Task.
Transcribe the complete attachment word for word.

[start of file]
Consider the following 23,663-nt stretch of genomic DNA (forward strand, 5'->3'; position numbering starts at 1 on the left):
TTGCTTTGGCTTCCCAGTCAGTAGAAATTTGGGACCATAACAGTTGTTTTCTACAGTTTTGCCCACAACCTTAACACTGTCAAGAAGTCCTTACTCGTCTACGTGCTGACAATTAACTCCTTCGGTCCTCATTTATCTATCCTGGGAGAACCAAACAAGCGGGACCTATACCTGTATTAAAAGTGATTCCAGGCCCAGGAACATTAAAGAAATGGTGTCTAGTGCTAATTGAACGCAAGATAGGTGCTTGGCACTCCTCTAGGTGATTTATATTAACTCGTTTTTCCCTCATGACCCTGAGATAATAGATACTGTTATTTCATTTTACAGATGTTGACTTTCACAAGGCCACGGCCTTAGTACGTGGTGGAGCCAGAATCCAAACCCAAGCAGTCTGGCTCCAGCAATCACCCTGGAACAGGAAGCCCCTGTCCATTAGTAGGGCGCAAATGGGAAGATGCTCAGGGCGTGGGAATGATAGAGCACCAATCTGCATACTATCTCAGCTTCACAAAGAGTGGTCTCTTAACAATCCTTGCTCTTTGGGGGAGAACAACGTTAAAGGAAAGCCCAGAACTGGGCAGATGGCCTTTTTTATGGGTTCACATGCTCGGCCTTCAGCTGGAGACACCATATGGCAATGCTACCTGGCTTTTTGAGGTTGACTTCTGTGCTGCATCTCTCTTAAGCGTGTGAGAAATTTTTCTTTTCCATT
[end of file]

Consider the following 23,663-nt stretch of genomic DNA (forward strand, 5'->3'; position numbering starts at 1 on the left):
TTGCTTTGGCTTCCCAGTCAGTAGAAATTTGGGACCATAACAGTTGTTTTCTACAGTTTTGCCCACAACCTTAACACTGTCAAGAAGTCCTTACTCGTCTACGTGCTGACAATTAACTCCTTCGGTCCTCATTTATCTATCCTGGGAGAACCAAACAAGCGGGACCTATACCTGTATTAAAAGTGATTCCAGGCCCAGGAACATTAAAGAAATGGTGTCTAGTGCTAATTGAACGCAAGATAGGTGCTTGGCACTCCTCTAGGTGATTTATATTAACTCGTTTTTCCCTCATGACCCTGAGATAATAGATACTGTTATTTCATTTTACAGATGTTGACTTTCACAAGGCCACGGCCTTAGTACGTGGTGGAGCCAGAATCCAAACCCAAGCAGTCTGGCTCCAGCAATCACCCTGGAACAGGAAGCCCCTGTCCATTAGTAGGGCGCAAATGGGAAGATGCTCAGGGCGTGGGAATGATAGAGCACCAATCTGCATACTATCTCAGCTTCACAAAGAGTGGTCTCTTAACAATCCTTGCTCTTTGGGGGAGAACAACGTTAAAGGAAAGCCCAGAACTGGGCAGATGGCCTTTTTTATGGGTTCACATGCTCGGCCTTCAGCTGGAGACACCATATGGCAATGCTACCTGGCTTTTTGAGGTTGACTTCTGTGCTGCATCTCTCTTAAGCGTGTGAGAAATTTTTCTTTTCCATT